An interesting photo that James shared with me and one I would not have thought of shooting.
This is the original shot straight out of Camera.
I was interested to bring out the moody sky which I feel reflects the sombre setting of a cemetery.
Secondly I felt that the building was the focal point of the photo that I wanted to accentuate.
Lastly, I felt that the palm fronds on the right of the photo were a distraction, but at the same time wanted to retain the ‘Office’ sign on the right so cropping was not an option to remove this.
Stage 1 – Aurora HDR 2019
This was a single image but I’m always intrigued to see the effects that could be used by Aurora HDR 2019.
Aurora provides pre-built filters which change the impact of a photo. On this occasion I felt that there were 3 different filters that conveyed the mood I liked for 3 different sections of the photo. Fortunately the program works with layers so that each filter could be applied to the relevant section. This was the first time in 1½ years of using this software that I’ve tried this technique and it proved to be relatively easy to do.
The 3 sections were:
I wanted this to be dark and moody.
This filter really popped the colours of the building and roof which were washed out and uninteresting in the original raw file. The effect may be too much for some tastes and unrealistic but it appealed to me.
I wanted this area to be muted so that it didn’t distract from the building. I do feel that it provides context for the building so didn’t want to crop the image.
After applying the Aurora HDR filters I then moved the photo into Luminar 3 to add some finishing touches.
Stage 2 – Luminar 3
I used Luminar’s built-in erase tool to remove the palm fronds. This tool I have only just discovered in the past week but I’m impressed with the result. Using this tool I selected the elements I wanted to remove and then Luminar decides what to replace it with. I did this in stages and then cleaned up some small imperfections with the cloning tool, where I choose what to replace my selection with.
I then made some final exposure and contrast adjustments and applied a vignette. I also lightened the text on the 2 signs one in front of the office and one to the left just next to the roadway and darkened each of the flags in the cemetery using the dodge and burning tool.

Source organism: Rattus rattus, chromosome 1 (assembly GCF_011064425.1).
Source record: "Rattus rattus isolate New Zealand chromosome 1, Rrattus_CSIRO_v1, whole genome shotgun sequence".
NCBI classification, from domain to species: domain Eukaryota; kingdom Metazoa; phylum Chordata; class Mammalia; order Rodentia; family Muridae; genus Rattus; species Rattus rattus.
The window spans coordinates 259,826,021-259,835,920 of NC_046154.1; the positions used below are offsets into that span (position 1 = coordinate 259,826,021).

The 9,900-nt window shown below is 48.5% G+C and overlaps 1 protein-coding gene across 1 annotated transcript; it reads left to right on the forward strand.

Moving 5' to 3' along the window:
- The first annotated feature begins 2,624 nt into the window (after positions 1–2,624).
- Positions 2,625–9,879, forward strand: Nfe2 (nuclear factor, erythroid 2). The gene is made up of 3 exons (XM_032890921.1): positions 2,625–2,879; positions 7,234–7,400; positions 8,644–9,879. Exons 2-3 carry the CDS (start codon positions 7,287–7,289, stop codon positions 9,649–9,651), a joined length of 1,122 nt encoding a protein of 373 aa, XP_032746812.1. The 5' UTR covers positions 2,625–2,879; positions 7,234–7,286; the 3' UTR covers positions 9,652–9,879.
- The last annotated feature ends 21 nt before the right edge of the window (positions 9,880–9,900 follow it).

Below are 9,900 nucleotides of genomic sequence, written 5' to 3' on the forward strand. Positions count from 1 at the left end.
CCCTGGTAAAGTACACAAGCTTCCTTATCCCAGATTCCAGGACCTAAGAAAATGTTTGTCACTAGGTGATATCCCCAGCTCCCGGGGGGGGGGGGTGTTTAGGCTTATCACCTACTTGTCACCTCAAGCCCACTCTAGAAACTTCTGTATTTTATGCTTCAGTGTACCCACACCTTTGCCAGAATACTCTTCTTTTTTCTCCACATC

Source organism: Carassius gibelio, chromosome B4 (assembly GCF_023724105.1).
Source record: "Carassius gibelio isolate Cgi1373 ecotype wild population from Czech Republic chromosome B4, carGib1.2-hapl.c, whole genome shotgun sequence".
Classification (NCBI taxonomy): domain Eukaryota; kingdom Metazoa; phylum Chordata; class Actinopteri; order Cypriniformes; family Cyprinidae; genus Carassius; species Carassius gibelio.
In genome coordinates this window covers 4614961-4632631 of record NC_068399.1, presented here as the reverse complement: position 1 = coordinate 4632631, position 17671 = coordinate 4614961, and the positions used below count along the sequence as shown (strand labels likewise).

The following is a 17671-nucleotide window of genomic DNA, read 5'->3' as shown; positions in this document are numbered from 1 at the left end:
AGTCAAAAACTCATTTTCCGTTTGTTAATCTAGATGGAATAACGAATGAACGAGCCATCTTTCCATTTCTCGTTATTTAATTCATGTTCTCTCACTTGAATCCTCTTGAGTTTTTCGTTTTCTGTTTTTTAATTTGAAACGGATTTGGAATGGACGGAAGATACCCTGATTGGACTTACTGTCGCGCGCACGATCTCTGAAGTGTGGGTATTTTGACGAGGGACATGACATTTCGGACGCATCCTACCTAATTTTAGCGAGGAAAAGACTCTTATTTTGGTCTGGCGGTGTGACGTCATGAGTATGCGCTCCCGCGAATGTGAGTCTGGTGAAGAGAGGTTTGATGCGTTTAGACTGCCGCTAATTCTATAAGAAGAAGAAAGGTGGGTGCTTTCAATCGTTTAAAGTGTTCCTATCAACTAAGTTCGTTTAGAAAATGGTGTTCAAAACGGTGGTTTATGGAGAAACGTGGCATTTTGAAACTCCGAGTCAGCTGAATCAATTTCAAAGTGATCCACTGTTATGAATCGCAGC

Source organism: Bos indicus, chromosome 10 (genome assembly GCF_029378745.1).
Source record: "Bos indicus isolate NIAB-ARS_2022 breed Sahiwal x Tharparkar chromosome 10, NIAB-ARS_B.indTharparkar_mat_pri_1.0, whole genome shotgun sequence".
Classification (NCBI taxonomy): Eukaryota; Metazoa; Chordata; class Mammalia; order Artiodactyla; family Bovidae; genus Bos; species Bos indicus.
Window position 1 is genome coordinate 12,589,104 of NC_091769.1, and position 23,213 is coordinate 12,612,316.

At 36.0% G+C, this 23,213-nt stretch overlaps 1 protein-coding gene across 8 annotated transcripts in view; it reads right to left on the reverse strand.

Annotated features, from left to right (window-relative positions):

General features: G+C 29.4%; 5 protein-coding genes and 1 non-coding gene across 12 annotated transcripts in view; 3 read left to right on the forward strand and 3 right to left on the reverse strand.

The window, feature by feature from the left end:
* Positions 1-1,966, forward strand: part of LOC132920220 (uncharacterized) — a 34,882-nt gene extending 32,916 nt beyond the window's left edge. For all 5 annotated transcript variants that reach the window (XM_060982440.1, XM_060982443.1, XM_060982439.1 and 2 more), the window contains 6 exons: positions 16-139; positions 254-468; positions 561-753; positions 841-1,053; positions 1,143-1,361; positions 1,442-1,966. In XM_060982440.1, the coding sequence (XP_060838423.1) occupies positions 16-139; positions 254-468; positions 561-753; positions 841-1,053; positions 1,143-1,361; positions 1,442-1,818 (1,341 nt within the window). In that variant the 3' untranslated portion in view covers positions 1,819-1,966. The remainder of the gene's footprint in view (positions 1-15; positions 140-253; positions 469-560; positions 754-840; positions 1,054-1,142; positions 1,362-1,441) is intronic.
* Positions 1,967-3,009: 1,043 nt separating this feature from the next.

I’m always amazed at the change in the results I can achieve on a photo that I might have otherwise discarded or overlooked even though on this occasion it wasn’t my photo to begin with.
One of the other aspects that this exercise has brought to my attention is how different computers and software display colours.
I have my PC at home calibrated using ColorMunki but I have discovered that even on my own machine images can look very different. Lightroom 5, Aurora HDR 2019 and Luminar 3 all use the calibrated colours and sRGB by default.
I found that Irfanview could be set up to use these values but by default used Adobe RGB and uncalibrated values and so the images appear different.
This means that when I share my images digitally by email, social media or for presentation at the club meetings and competitions they can appear quite different from what I intended. Maybe this is one of the reasons I like to have my images printed but that’s a whole other story.
Comment by James:
Frances and I took this photo the day we left the Ottway Ranges on Anzac day. As we drove through Colac we were attracted to the cemetery by the myriad of Australian flags placed at the graves of all the veterans.
Now I must say this is fantastic work Howard. This one has to be my favorite of your tweeks. I am intrigued at how your image has such a rich golden glaze to it. It’s like you’ve baked it in honey.